November 16, 2016 posted by

Moonlighting Animators In Comics: Gil Turner

AUTHOR’S NOTE: As you’ll see in this column, Gil Turner’s work in comics wasn’t strictly for “funny animal” stories, so the name of this recurring columns sub-title shall be henceforth changed to “Moonlighting Animators in Comics.”


Gil Turner worked as an iceman before joining Walt Disney’s studio by January 1933—however, there are no known credits, production materials or other related documents bearing his name. Turner left Disney and animated for Harman-Ising on their Happy Harmonies in 1934; he is credited for scenes in the draft for their fifth release, Toyland Broadcast, and Alias St. Nick, released a year later. He moved to Detroit, animating at Jam Handy’s studio, which specialized in industrial and promotional films. Around 1938, he left Detroit and went back to the West Coast to animate for the Ben Hardaway/Cal Dalton unit at Warners, later shifting to Friz Freleng’s crew of animators when Freleng returned from MGM.

farnsworth-Fox-600In the early ‘40s, while he was animating for Freleng, Turner was one of the first animators from the West Coast recruited by Fleischer/Famous animator James Davis to freelance in comic books. Davis recruited several other West Coast artists to draw “funny animal” stories for the line of comics from Benjamin W. Sangor, including Coo Coo, Ha-Ha, Barnyard and Happy Comics. While the East Coast animators worked on their stories in Manhattan, Davis set up his shop for the freelancing animators at the Raphael G. Wolff Studios in California, which produced industrial and training films for the Armed Forces. After the stories were finished, the pages would be mailed to Sangor from Davis.

Gil Turner migrated to MGM as an animator for Tex Avery (only credited on 1948’s What’s Price Fleadom) and the Preston Blair/Mike Lah unit on their Barney Bear cartoons. His stint at MGM was brief—he left the studio, and the animation business altogether, to concentrate on his comic book work by 1946. Meanwhile, Carl Barks wrote and drew comic book stories with Barney Bear and Benny Burro for Dell’s Our Gang Comics (later re-named Our Gang with Tom and Jerry) since 1944. In the last period, Barks exhausted his interests with these characters, and accepted scripts from Turner, which Barks thought were “rich in gags and situations,” though, Barks would often re-write them in his style. Turner certainly enhanced the Barney/Benny stories; in issue #31 of Our Gang Comics (February 1947), Turner introduced Barney’s combative next-door neighbor Mooseface McElk. After issue #36 (July 1947), Barks departed from the series, and Turner took over, both writing and drawing.

First appearance of Mooseface, in Our Gang #31 (February 1947). Script by Gil Turner, art by Carl Barks. Click to enlarge.

First appearance of Mooseface, in Our Gang #31 (February 1947). Script by Gil Turner, art by Carl Barks. Click to enlarge.

Soon after, Turner took over the writing and drawing duties for another established series from Walt Disney’s Comics & Stories, by issue #85 (October 1947), which featured Zeke the Big Bad Wolf and his son Li’l Bad Wolf, after Carl Buettner, Roger Armstrong and, occasionally, Paul Murry had drawn the stories. Turner’s strong scripts for these stories appeared after Carl Barks’ Donald Duck ten-pages. In the comics, Li’l Bad Wolf doesn’t share the same appetite as his lazy and easily disgruntled father Zeke; instead, he is more benevolent to those his father wishes to eat, or swindle.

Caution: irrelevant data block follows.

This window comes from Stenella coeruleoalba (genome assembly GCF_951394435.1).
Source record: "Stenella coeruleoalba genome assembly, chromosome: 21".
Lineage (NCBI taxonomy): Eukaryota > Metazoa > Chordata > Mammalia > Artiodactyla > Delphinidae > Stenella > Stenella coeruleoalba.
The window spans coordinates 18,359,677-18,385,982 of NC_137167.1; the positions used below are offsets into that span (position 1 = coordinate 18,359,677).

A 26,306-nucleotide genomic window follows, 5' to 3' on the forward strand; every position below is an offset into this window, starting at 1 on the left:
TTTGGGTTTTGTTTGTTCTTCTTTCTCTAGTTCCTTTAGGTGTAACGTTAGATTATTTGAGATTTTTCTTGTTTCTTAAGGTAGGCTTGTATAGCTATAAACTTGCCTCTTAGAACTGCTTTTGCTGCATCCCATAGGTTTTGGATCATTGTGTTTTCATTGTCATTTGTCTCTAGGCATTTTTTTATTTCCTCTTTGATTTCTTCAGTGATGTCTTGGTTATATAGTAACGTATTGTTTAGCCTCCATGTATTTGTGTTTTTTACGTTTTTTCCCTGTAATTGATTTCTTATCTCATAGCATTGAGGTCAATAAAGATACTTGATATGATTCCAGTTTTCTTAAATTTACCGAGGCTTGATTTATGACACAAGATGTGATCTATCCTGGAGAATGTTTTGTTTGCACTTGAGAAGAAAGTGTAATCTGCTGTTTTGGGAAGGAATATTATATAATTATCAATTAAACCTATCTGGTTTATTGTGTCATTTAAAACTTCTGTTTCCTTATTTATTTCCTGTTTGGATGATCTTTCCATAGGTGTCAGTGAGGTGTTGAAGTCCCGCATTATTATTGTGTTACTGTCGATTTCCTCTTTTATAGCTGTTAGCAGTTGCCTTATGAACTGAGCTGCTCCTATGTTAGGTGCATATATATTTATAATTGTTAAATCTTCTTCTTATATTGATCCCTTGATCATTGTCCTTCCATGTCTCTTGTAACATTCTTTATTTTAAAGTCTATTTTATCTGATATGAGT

Turner’s comic book work wasn’t limited to “funny animal” stories. In the late ‘40s, Turner drew a few stories about youth culture in Sangor’s teen-oriented comic magazine Cookie, with a young female character Trudy. In 1950, he drew a weekly syndicated comic strip, Holly Wood, for the Redwood Journal-Press-Dispatch. That same year, he wrote/drew featured stories with Pancho Vanilla for Dell’s comics with the Warner Bros. characters, first in holiday issues, then regularly by 1952. The similarity to his “Li’l Bad Wolf” stories for Disney was clearly obvious—Pancho Vanilla’s toreador father was usually as indignant as Zeke.

Turner wrote and drew the “Li’l Bad Wolf” stories for almost a decade, but the series wasn’t entirely exclusive; intermittently, other artists such as Harvey Eisenberg, Jack Bradbury and Ken Champin—all of whom, like Turner, had studio animation experience—handled the drawing duties. He returned to animation at Walter Lantz’s studio around September 1952, while drawing the “Li’l Bad Wolf” and “Pancho Vanilla” stories in his spare time. Turner was hired by UPA by May 1955, as an animator, and his comic book work seems to end around 1956. He later became a director at UPA on the Mister Magoo series, also serving as a sequence director on their first feature -with Magoo – 1001 Arabian Nights. He spent the rest of his career at Hanna-Barbera up until his death in 1967, at the age of 53.

Redwood Weekly, May 10th, 1950

Redwood Weekly, May 10th, 1950

Redwood Weekly, May 24th, 1950: Turner draws a self-caricature in the last panel of this Holly Wood strip.

Redwood Weekly, May 24th, 1950: Turner draws a self-caricature in the last panel of this Holly Wood strip.

Evidently, Turner had his own set of rules when it came to writing for Dell Comics, which recently surfaced in a letter addressed to Hope Blair—wife of animator Preston Blair—who wanted a job as a writer. The irony, which lies within Turner’s guideline, is intriguing—many of the rules were regularly ignored, especially in Carl Barks’ work. (#8 is certainly contradictory, given the Mexican stereotypes/dialect humor portrayed in his “Pancho Vanilla” stories.) Here are the pages from the letter pictured here, written a month after he started animating for Lantz:


Another bonus for this column is a selection of sequences animated by Gil Turner, which I’m certain are his, to give readers an idea on his drawing style, which transitioned into his comic book work. Admittedly, most of his animation isn’t particularly strong—his work in the early ‘40s Freleng cartoons often seems mushy. Interestingly, his animation often uses comic-strip carryovers, particularly in character reactions—for instance, the Wolf’s annoyance of Red entering the house a third time in Little Red Riding Rabbit. Moreover, in the “Li’l Bad Wolf” stories, Zeke appears more like the Freleng wolf in that film than Disney’s Big Bad Wolf from the Three Little Pigs films, but in the same clothing.

Last but not least, a sampling of Turner’s comic book work, both from Sangor and Dell Comics.

“Ol’ Tabby”—Ha Ha Comics #5 (February 1944): One of Turner’s earliest, if not first, comic book stories. The inking in this particular comic has a more illustrative essence, similar to Walt Kelly’s Pogo the Possum comics.